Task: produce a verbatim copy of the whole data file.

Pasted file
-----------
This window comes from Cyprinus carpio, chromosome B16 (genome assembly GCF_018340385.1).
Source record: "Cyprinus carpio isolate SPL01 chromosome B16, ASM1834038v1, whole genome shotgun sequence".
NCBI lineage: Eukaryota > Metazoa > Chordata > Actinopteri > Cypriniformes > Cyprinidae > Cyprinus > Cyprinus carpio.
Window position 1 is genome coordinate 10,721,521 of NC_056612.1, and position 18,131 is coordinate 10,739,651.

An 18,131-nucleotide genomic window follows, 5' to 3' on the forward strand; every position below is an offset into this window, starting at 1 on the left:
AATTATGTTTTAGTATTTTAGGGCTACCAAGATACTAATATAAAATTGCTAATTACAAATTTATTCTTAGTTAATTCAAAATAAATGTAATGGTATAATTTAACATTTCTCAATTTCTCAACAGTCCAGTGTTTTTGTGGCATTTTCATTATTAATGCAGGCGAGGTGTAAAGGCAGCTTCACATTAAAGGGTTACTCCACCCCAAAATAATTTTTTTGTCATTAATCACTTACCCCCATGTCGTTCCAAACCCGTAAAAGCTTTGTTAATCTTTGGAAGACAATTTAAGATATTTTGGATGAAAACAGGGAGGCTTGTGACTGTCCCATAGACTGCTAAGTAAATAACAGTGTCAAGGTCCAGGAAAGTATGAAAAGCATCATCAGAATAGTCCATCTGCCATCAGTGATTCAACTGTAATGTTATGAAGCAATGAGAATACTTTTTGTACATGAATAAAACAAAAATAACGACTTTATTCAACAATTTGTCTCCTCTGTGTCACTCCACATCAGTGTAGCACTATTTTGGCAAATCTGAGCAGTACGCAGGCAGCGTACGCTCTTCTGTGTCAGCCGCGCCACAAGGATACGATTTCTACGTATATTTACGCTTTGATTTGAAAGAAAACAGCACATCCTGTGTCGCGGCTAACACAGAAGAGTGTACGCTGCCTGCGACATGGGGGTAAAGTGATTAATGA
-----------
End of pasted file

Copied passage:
This window comes from Cyprinus carpio, chromosome B16 (genome assembly GCF_018340385.1).
Source record: "Cyprinus carpio isolate SPL01 chromosome B16, ASM1834038v1, whole genome shotgun sequence".
NCBI lineage: Eukaryota > Metazoa > Chordata > Actinopteri > Cypriniformes > Cyprinidae > Cyprinus > Cyprinus carpio.
Window position 1 is genome coordinate 10,721,521 of NC_056612.1, and position 18,131 is coordinate 10,739,651.

An 18,131-nucleotide genomic window follows, 5' to 3' on the forward strand; every position below is an offset into this window, starting at 1 on the left:
AATTATGTTTTAGTATTTTAGGGCTACCAAGATACTAATATAAAATTGCTAATTACAAATTTATTCTTAGTTAATTCAAAATAAATGTAATGGTATAATTTAACATTTCTCAATTTCTCAACAGTCCAGTGTTTTTGTGGCATTTTCATTATTAATGCAGGCGAGGTGTAAAGGCAGCTTCACATTAAAGGGTTACTCCACCCCAAAATAATTTTTTTGTCATTAATCACTTACCCCCATGTCGTTCCAAACCCGTAAAAGCTTTGTTAATCTTTGGAAGACAATTTAAGATATTTTGGATGAAAACAGGGAGGCTTGTGACTGTCCCATAGACTGCTAAGTAAATAACAGTGTCAAGGTCCAGGAAAGTATGAAAAGCATCATCAGAATAGTCCATCTGCCATCAGTGATTCAACTGTAATGTTATGAAGCAATGAGAATACTTTTTGTACATGAATAAAACAAAAATAACGACTTTATTCAACAATTTGTCTCCTCTGTGTCACTCCACATCAGTGTAGCACTATTTTGGCAAATCTGAGCAGTACGCAGGCAGCGTACGCTCTTCTGTGTCAGCCGCGCCACAAGGATACGATTTCTACGTATATTTACGCTTTGATTTGAAAGAAAACAGCACATCCTGTGTCGCGGCTAACACAGAAGAGTGTACGCTGCCTGCGACATGGGGGTAAAGTGATTAATGA